The photos of the young Lucas Foglia, who graduated from Yale and followed courses with Gregory Crewdson, look simple and romantic, but this is all deception. Foglia who has followed various communities in the southeastern United States, found people who drank fresh water from mountain streams, and live so off the map that they do not have a postal address. Yet they do have cellphones and a laptops. So they are free and unfree. From 2006 until 2011 Foglia explored this typical American libertarianism and published his photographs in the book A Natural Disorder*
* "One of the most beautiful and thought-provoking photobooks of the year." – The Guardian
Foglia's work is in the permanent collections of the Museum of Fine Arts Houston, the Pilara Foundation and the Rhode Island School of Design Museum of Fine Art, and has been published in Aperture Magazine, the New York Times Magazine, the Washington Post Magazine, British Journal of Photography, Contact Sheet, and PDN's 30.Justine Kurland:
Justine Kurland's work has always taken her to the road. For the past ten years she has criss- crossed the United States in search of subjects to photograph best described as staging realities. On all of her trips she is accompagnied by her small boy Casper who has been fascinated with trains, from the age of two. "Her resulting photographs are portals into the realm of railroad folklore. We who are brave enough (or stupid enough) to become explorers today, when all available land has been conquered and occupied, can still be, I believe, the builders of a new world and a new consciousness. The American frontier may have been settled, but America is, in another sense, unsettling rapidly. From our disappointment with decades of broken promises, we are breaking free and running into the industrial wilderness, calling out, "I don't need you, I don't need anybody!"Pavel Prokopchik:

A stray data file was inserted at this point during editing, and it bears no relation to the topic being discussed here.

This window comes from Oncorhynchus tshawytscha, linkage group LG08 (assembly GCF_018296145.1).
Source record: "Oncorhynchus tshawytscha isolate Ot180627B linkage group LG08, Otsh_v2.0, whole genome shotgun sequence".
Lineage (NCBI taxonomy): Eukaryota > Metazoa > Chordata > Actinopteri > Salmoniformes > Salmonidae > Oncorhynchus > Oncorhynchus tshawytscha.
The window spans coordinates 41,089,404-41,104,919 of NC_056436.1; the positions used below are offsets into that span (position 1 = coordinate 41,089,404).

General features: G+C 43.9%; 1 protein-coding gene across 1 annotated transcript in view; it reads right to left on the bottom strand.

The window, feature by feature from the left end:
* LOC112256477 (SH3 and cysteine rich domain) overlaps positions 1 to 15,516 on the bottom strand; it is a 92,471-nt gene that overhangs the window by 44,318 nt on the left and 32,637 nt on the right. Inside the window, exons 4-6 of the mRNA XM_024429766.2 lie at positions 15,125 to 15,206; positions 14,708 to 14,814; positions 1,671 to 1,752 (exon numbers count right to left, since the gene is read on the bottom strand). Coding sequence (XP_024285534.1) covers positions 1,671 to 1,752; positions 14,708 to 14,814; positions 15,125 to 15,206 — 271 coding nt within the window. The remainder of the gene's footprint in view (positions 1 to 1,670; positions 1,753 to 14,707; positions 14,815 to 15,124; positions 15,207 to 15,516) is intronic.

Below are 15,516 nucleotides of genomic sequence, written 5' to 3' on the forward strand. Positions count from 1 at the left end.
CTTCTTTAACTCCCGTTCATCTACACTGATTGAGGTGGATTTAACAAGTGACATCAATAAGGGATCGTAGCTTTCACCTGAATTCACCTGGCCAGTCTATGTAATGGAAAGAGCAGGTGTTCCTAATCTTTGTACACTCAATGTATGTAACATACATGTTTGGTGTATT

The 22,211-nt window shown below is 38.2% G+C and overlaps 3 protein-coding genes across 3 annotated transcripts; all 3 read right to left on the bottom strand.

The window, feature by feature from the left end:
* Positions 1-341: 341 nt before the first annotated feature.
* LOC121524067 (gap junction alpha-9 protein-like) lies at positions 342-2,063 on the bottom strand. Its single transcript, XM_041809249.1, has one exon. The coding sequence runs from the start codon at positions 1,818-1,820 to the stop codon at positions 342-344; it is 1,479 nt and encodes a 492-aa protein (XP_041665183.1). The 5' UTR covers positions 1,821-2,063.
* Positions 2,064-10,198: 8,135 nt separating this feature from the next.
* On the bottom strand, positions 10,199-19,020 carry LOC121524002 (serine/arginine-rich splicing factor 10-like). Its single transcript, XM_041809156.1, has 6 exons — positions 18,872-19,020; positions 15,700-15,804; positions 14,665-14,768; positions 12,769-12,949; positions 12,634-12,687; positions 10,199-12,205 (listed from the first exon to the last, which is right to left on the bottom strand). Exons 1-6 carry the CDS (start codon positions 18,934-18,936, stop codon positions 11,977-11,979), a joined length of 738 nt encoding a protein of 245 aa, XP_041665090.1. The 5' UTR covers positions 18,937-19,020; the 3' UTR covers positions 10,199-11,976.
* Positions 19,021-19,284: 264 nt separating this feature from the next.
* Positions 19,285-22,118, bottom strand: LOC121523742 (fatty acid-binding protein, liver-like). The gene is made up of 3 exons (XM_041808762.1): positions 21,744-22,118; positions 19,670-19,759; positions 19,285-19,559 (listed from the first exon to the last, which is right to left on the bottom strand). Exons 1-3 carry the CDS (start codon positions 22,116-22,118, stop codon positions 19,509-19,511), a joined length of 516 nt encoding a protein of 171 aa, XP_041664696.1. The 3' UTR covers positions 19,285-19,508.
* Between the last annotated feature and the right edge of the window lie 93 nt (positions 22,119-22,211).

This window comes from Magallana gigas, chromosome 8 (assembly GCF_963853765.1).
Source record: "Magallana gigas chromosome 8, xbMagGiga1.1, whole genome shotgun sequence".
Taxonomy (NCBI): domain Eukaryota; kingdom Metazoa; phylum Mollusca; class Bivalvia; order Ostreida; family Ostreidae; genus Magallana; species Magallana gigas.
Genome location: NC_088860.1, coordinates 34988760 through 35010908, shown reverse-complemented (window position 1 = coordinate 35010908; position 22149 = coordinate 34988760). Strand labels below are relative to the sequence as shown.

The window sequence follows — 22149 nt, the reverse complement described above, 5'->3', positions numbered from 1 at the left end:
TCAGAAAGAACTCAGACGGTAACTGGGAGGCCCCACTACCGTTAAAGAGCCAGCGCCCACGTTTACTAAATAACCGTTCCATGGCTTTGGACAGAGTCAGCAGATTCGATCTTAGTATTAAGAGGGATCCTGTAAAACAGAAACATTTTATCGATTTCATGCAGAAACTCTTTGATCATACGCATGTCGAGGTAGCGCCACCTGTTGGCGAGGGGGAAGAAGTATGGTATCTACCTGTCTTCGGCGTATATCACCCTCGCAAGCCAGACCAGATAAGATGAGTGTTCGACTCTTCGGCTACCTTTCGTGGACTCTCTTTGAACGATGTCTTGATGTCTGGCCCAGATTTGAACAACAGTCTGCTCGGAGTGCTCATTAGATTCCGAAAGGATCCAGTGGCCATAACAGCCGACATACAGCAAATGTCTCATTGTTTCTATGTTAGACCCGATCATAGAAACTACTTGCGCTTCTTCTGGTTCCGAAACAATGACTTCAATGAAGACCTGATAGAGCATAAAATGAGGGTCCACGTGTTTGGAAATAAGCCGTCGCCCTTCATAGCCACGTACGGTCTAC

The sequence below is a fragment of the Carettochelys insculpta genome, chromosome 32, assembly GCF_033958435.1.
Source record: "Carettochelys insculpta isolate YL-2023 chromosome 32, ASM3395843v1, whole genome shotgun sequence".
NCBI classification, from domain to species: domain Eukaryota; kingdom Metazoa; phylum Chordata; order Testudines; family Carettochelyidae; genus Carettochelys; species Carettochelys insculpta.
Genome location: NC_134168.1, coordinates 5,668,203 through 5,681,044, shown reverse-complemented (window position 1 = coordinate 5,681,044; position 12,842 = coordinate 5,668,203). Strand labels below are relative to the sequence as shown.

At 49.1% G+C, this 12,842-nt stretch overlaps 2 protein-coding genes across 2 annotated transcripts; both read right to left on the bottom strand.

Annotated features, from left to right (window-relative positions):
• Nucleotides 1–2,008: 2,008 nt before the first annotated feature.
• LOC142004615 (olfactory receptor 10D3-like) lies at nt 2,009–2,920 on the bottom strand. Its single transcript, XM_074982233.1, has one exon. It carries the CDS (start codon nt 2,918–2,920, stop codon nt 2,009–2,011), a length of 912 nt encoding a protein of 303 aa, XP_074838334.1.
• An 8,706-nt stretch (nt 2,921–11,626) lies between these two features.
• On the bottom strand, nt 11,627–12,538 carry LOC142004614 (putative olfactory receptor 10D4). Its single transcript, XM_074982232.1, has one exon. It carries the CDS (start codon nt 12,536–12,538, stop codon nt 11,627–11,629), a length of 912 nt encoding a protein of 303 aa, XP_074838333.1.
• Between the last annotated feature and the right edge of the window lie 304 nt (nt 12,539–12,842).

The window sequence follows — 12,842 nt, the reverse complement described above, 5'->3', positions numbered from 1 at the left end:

Pavel Prokopchik grew up in Latvia (Sovjet Union), and lives since 2001 in The Netherlands.
graduating from The Royal Academy of Arts in The Hague in 2009. Since then Prokopchik has received a number of national awards, including Zilveren Camera and Photo Academy awards and in 2012 he was nominated for the Dutch Doc Award. His passion for photography lies in telling stories about people who live their lives out of sight of mainstream society—deviants from regular religious practices, hippies, and other people who are not a part of any materialistic society. His latest exhibition was The Tribe, a series of photos following a group of people living an alternative lifestyle in Russia, and was held in the FOAM photography museum in Amsterdam in 2012. At Flatland Gallery the series Apashka will be on view. Apa" or "Apashka" in Kazakh language means - granny. That's how people address a shaman woman that is living in Ungurtas village, Kazakhstan. Prokopchik combined photographs and film to document howfollowers of the Apaskha came to her remote village and participated in her rituals.
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